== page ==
Understanding Consumer Credit

Whether purchasing a car, a television, or a restaurant meal, Americans often use credit to help pay for goods or services. Understanding the types of credit and their costs can help consumers use credit wisely.

Consumer credit falls into three general categories. Open-end credit allows a person to charge purchases, but the creditor expects full payment within 30 days. Local businesses and travel and entertainment cards like American Express offer open-end credit.

Revolving credit allows a consumer to pay all, part or a minimum amount of the outstanding balance each month. Any unpaid amount revolves to the next month's balance and incurs a finance charge, or the cost for the consumer to owe that money for 30 more days. Credit cards issued by banks, oil companies, and large retail businesses typically work this way.

Installment or closed-end credit calls for the borrower to settle the debt by paying a fixed amount regularly for a specific period of time. Car and personal loans are examples of installment credit.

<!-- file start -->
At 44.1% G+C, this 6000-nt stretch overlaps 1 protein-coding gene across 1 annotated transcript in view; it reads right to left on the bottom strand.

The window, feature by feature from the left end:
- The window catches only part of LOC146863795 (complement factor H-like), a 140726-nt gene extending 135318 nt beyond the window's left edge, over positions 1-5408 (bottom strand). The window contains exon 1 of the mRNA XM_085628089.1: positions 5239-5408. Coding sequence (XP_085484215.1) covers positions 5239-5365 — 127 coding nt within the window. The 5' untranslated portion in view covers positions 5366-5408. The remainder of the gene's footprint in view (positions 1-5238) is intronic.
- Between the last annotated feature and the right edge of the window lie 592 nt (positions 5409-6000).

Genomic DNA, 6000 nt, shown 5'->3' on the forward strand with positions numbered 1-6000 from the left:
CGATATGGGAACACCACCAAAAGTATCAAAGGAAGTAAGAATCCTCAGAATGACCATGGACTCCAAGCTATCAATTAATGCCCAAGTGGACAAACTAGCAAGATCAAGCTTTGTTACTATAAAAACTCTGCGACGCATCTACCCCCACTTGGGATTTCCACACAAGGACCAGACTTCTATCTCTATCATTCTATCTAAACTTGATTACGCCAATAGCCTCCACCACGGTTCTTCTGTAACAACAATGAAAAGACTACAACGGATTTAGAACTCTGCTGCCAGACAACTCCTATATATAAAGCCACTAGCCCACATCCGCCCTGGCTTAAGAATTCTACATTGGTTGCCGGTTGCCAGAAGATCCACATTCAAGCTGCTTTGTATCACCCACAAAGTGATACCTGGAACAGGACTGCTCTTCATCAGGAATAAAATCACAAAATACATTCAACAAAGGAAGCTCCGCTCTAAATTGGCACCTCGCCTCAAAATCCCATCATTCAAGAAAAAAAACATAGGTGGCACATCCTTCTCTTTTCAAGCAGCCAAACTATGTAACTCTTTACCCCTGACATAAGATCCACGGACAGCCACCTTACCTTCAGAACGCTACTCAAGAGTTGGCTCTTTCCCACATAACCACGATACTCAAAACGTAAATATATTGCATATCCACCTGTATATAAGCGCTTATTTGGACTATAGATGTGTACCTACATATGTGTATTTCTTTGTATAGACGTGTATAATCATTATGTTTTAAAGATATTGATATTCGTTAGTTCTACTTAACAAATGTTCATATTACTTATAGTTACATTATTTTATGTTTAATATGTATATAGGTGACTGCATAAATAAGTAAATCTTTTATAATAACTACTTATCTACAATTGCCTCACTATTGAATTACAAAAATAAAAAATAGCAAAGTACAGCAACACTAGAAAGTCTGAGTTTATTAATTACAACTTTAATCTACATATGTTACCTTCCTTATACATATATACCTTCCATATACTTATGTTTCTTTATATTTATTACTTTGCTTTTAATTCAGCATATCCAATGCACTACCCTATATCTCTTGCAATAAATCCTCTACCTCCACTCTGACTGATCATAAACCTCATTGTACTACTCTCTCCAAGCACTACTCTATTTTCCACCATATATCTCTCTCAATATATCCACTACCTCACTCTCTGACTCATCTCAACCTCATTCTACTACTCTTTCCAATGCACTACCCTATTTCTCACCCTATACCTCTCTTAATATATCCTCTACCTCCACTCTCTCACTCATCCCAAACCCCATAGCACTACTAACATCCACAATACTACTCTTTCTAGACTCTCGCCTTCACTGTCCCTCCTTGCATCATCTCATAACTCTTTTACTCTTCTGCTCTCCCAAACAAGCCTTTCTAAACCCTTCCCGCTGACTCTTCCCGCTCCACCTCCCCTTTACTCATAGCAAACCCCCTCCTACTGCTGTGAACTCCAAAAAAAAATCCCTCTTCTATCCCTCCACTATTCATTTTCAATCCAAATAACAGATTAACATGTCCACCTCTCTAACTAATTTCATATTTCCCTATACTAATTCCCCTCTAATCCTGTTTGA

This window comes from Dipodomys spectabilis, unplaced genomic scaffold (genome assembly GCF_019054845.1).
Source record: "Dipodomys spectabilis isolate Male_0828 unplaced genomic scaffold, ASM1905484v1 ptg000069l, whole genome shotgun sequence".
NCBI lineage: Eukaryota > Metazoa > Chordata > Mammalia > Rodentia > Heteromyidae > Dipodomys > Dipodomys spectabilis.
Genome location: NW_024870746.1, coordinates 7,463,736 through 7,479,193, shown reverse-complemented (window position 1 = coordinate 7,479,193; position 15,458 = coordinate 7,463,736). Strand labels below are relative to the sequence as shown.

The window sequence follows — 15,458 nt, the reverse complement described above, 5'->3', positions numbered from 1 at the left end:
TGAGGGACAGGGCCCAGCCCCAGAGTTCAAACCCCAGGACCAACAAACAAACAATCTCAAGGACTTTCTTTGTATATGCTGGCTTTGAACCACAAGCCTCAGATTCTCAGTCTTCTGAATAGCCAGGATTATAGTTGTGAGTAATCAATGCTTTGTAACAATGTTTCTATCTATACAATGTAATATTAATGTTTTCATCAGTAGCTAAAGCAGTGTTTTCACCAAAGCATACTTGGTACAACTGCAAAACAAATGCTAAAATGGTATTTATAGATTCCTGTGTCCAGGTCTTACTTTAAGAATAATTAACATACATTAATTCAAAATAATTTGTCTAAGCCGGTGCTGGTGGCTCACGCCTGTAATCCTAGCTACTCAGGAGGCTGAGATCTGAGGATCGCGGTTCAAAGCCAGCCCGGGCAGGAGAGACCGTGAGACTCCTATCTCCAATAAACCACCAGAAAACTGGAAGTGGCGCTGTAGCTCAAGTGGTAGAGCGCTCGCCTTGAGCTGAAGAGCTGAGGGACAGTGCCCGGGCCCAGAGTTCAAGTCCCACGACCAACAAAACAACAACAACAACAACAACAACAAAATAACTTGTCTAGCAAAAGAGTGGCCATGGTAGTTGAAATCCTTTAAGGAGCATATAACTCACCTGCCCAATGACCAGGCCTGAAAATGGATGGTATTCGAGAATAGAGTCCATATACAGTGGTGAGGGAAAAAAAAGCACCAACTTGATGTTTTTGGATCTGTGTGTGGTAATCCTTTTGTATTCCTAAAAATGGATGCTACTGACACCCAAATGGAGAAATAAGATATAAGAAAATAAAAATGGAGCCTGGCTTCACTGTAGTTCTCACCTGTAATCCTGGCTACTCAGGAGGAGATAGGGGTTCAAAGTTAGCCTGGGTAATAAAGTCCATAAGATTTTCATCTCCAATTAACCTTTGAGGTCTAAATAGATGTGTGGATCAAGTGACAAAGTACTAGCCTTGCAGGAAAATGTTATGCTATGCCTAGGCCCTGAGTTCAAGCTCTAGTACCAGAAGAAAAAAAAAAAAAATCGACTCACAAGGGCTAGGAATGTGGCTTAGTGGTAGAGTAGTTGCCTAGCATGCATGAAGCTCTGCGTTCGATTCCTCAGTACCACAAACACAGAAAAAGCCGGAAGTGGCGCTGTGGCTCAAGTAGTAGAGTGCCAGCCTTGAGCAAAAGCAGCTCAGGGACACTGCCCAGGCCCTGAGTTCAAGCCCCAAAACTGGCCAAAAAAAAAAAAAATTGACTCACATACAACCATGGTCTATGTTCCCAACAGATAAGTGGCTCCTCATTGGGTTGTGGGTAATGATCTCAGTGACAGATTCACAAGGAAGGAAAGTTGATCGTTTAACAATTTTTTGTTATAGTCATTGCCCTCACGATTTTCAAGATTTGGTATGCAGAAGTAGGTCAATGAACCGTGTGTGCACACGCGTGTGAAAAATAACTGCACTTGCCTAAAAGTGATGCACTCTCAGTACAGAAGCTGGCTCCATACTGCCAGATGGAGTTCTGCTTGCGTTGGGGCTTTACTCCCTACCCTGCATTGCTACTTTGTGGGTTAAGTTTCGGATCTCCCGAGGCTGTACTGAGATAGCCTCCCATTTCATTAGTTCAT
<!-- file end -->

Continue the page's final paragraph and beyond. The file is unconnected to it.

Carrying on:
Because credit costs vary, comparing costs can save the consumer money. The federal Truth in Lending Act requires creditors to provide information that will help consumers decide the best credit plan for them.

The main information provided by the Truth in Lending Act is a creditor's annual percentage rate, or APR. The APR is the annual rate that relates the total finance charge to the amount of credit received and the length of time to repay it.

In the case of installment credit, the creditor must provide specific information on the credit terms. These terms include the amount to be financed, the length of time to repay the loan, the monthly payment, the total finance charge, and the APR.  Creditors offering different APRs or monthly payment amounts have different total costs for the same loan. Comparison shopping by the consumer will reveal the best credit arrangement for his or her particular situation.

Another consideration when selecting installment credit plans is the tax implications. Interest on consumer installment credit (except for mortgage interest) is no longer tax deductible. However, the interest on a home equity line of credit is deductible.

Credit is helpful in making purchases large and small. However, studying the different credit options available and their costs can help consumers keep finance charges to a minimum.